A particularly interesting fluorinating agent is reported at #4: diethylaminofluorosulfinium tetrafluoroborate, aka XtalFluorE, which has the advantage of being a crystalline material, with a melting point of 83-85 o C, and can be used in ordinary laboratory glassware because it does not generate HF. (A morpholino version is also available as XtalFluorM and this has of 129-132 oC..

The key feature of these reagents is the N=SF2 moiety, and it is claimed that they are more stable and easier to handle than those reagents which rely on N-SF3 for their reactivity, such as the commercially available bis(2-methoxyethyl)aminosulfur trifluoride (aka DeoxoFluor) and diethylamino sulfur trifluoride (aka DAST).

XtalFluorE has been developed by a collaboration between four commercial firms: OmegaChem Inc. and Crystallization Engineering Technologies, based in Quebec, Canada; Manchester Organic, at Runcorn, Cheshire, UK; and Pfizer Inc, of Groton, Connecticut. Paper #4 by A. L’Heureux et al. describes the use of XtalFluorE to convert alcohols to alky fluorides and carbonyls to gem-difluroides.

Used under the right conditions, the conventional fluoride, tetramethylammonium fluoride (MTMAF), can be used to fluorinate arenes, and this has recently been demonstrated by Stephen G. DiMagno and colleagues—see #7. Starting with diaryliodonium(III) PF6– compounds, the reactions are carried out in solvents such as benzene, and yields can be as high as 86%.


Paper #8 is the work of Norbert de Kimpe’s group at Ghent University, Belgium, and reports the preparation of difluoropiperidines by means of ethyl bromodifluoroacetate. The work was done in conjunction with Johnson & Johnson Pharmaceutical Research and offers a route to possible building blocks of future drugs.

Gaj Stavber and Stojan Stavber of the Jožef Stefan Institute at Ljubljana, Solvenia, complete the list at #10. They have shown it is possible to carry out fluorinations with Selectfluor in water as the solvent, and also under solvent-free conditions. The target molecules were 1,3-dicarbonly compounds, and these were converted to 2,2-difluoro- substituted derivatives.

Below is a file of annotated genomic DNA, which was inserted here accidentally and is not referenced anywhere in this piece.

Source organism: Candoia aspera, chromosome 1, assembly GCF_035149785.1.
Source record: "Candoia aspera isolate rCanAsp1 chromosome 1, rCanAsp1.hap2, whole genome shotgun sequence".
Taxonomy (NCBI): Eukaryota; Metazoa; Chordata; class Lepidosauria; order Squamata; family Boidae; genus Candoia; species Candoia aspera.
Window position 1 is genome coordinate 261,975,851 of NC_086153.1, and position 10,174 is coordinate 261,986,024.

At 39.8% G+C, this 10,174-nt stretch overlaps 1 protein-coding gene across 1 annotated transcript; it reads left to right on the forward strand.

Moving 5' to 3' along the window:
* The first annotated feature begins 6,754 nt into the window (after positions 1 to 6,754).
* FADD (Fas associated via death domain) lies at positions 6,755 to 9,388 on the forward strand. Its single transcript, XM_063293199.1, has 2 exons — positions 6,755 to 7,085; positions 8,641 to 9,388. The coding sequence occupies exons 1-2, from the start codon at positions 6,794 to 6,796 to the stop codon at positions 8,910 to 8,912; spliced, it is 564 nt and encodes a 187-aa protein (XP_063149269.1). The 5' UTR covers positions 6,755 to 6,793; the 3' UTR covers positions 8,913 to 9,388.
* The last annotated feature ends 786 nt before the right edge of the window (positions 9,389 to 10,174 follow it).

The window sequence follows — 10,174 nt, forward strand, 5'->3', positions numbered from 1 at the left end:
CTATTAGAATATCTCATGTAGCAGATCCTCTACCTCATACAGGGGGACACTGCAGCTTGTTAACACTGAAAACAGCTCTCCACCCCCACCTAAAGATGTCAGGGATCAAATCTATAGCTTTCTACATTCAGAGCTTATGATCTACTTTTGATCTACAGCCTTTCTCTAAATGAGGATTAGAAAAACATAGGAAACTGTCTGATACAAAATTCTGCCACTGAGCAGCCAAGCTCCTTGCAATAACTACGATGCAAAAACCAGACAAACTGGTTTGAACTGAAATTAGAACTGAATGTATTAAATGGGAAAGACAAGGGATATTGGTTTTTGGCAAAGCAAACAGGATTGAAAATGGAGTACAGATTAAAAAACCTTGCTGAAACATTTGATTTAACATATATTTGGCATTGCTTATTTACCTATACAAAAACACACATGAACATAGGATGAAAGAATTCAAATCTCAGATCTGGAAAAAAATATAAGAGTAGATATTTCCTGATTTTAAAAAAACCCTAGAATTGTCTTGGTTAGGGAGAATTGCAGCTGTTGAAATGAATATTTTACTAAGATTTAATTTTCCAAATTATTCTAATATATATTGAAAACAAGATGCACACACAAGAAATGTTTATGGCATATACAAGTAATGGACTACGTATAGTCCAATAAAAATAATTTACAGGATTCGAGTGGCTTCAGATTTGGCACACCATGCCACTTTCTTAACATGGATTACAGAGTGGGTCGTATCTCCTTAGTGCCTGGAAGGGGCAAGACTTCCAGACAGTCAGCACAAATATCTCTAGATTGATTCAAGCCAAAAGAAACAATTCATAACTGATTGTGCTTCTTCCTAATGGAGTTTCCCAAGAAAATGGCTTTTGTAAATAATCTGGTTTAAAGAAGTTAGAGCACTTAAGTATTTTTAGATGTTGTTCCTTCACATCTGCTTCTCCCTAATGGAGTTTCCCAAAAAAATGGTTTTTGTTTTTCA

The element fluorine has several unique features: a weak F-to-F bond so it is easily broken, a very strong bond when it attaches itself to other elements, and the highest electronegativity of any element so it greatly influences the polarity of a molecule and thereby its behavior. Given these properties, it is not surprising that chemists have been fascinated by it. Even so, for most synthetic chemists, fluorine was an element to avoid, and if it had to be used then it was best left to those with special equipment.

Nevertheless, there were obvious benefits to be gained by inserting fluorine atoms in a molecule, especially when that molecule was meant to occupy a key site that controlled the behavior of pathogens and pesticides and thereby help to destroy them. The presence of a fluorine atom might well enable the molecule to bond to the site so strongly that it could not be dislodged.

Thanks to the development of new reagents, it has become possible for fluorination to join mainstream synthetic organic chemistry, and there is every indication that its role will increase in the years ahead.

Dr. John Emsley is based at the Department of Chemistry, Cambridge University, U.K.

< Back to July issue — main page